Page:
MPM Capital has put the finishing touches to its 7th venture fund — BV2018 — now tidily totting up to about $408 million as the venture crew that runs this prolific biotech dealmaker gets squared away for the next wave of investments. Adding it up with their oncology-only funds, and the partners are working with more than a billion dollars.
Guided by some close expert connections in the field, MPM has been keen on the oncology R&D boom. Luke Evnin, who co-founded MPM in the late ‘90s, estimates that about 70% of MPM’s last fund went to finance programs for experimental cancer drugs. In this next fund, he expects the total for cancer to drop from that mark, but remain the dominant field, taking more than half its investment capital.
The last 5 years has seen immuno-oncology reach a peak, Evnin tells me. During the next 3 or 4 years they’ll be focused on one of the key mantras in biotech R&D: drugging the undruggable. That could lead them to degraders, synthetic lethality or protein-protein interactions, among other fields. But wherever the biology of a drug target is well known, you may well find MPM backing the hunt for a drug that can do the job.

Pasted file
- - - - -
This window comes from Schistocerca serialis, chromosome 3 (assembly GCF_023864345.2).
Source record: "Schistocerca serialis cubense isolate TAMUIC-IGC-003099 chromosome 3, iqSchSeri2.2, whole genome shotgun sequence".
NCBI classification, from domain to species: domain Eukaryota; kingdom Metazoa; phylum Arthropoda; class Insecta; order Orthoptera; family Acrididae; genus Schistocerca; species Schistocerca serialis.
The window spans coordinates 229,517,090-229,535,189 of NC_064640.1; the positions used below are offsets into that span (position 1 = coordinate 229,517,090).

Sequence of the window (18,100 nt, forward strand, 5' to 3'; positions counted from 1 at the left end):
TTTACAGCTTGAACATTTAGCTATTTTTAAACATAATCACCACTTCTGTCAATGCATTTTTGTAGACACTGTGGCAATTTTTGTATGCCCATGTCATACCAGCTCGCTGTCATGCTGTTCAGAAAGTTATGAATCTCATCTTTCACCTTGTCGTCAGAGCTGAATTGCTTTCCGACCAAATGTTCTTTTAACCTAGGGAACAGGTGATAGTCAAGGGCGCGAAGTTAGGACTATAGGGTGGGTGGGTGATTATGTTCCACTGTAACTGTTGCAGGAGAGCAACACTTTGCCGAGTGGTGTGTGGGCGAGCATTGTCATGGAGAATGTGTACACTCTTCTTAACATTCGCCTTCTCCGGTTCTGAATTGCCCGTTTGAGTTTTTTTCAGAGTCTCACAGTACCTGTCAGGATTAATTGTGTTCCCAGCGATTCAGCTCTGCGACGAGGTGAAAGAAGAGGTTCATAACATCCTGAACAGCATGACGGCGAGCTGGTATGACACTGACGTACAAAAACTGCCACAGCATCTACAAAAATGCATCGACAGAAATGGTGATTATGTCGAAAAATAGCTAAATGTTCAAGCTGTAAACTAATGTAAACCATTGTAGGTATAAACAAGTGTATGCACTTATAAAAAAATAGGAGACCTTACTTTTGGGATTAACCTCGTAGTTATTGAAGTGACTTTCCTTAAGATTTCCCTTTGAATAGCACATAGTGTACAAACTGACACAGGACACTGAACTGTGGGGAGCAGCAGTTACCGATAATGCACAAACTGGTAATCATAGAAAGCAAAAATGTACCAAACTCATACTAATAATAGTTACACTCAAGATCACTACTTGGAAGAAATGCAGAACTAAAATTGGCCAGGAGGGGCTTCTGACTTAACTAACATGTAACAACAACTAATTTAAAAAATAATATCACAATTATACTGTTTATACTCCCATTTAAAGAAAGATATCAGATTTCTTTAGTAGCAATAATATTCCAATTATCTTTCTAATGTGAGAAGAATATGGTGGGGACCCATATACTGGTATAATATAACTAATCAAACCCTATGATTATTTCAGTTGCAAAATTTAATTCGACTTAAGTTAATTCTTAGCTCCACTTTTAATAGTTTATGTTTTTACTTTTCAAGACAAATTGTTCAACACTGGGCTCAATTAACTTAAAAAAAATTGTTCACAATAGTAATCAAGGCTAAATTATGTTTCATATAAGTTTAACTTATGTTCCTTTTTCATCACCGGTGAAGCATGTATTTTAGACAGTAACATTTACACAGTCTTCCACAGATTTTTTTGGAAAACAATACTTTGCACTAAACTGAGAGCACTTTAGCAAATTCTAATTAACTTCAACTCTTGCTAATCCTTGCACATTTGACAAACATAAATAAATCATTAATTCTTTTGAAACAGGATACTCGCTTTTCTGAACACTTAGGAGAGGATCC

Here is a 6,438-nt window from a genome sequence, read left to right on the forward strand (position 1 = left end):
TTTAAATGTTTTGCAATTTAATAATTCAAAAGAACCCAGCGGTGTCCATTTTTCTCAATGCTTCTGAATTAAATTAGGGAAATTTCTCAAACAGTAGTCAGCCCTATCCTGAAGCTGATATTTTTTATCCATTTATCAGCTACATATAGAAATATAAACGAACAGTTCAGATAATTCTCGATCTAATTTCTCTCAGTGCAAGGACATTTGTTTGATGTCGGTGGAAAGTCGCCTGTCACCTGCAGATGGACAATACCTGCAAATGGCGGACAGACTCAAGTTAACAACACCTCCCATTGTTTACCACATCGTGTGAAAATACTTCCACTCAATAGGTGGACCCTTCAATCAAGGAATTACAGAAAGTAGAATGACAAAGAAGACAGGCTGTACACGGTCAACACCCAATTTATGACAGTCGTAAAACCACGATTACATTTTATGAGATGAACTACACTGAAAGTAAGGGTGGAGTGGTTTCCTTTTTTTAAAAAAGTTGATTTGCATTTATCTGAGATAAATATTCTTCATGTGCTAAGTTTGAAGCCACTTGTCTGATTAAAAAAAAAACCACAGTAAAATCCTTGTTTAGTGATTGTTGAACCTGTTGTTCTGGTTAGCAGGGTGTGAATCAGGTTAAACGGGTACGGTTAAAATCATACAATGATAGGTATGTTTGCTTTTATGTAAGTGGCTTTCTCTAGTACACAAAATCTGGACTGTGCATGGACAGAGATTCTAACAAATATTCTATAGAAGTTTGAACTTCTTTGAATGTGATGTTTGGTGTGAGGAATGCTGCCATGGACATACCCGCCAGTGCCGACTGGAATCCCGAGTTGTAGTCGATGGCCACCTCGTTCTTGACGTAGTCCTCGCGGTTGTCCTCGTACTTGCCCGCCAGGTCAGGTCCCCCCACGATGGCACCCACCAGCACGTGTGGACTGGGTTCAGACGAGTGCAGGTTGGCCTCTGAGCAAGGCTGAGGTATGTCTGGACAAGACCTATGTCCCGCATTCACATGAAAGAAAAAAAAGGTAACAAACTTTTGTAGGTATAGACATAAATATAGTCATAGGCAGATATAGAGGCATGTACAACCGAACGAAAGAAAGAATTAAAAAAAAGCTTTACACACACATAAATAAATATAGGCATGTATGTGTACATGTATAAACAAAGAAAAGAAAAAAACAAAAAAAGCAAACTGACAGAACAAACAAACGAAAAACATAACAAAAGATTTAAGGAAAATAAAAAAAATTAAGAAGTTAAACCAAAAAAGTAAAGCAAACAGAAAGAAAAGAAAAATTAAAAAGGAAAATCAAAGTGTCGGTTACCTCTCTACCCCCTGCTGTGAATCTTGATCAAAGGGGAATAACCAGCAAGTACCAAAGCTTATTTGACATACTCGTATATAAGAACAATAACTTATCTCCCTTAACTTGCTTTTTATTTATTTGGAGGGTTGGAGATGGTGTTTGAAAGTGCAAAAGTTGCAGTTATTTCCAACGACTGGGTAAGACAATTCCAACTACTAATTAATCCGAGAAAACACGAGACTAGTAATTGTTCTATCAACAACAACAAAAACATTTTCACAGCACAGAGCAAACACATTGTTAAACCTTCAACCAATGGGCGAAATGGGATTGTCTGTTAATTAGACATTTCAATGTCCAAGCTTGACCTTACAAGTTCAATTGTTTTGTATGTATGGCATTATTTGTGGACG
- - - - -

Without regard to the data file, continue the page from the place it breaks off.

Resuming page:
MPM has had some recent IPOs from the portfolio — Harpoon’s recent $76 million offering for one — and Evnin is of the opinion the IPO window will remain open for business in 2019, though not quite as busy as last year. This next round of offerings will likely be limited to more mature companies, he says, with the kind of deep-pocketed insiders that can offer considerable assistance.
Like a lot of new funds, MPM has a plan to back some 15 to 20 startups with their new money, which is already being directed into the first round of investments. But they have their own particular Goldilocks approach that will likely guide much of that. MPM wants to jump into launch rounds that are neither too small to get anything done, nor too weighted toward mega-sized packages that draw heat — from some sides — as too big for a startup’s own good.
“Twenty million dollars runs out. You can’t get enough done,” says Evnin. But a syndicate that brings in $50 million, looking to a non-dilutive deal to follow up and then move on to a crossover and potential IPO after that, that sort of business strategy works well in this industry.
The capital base for biotech right now is in solid shape, says Evnin. And so is the talent pool all the VCs can draw from for their startups. That’s all encouraging as they look to the next 5 years and what’s ahead for the industry.
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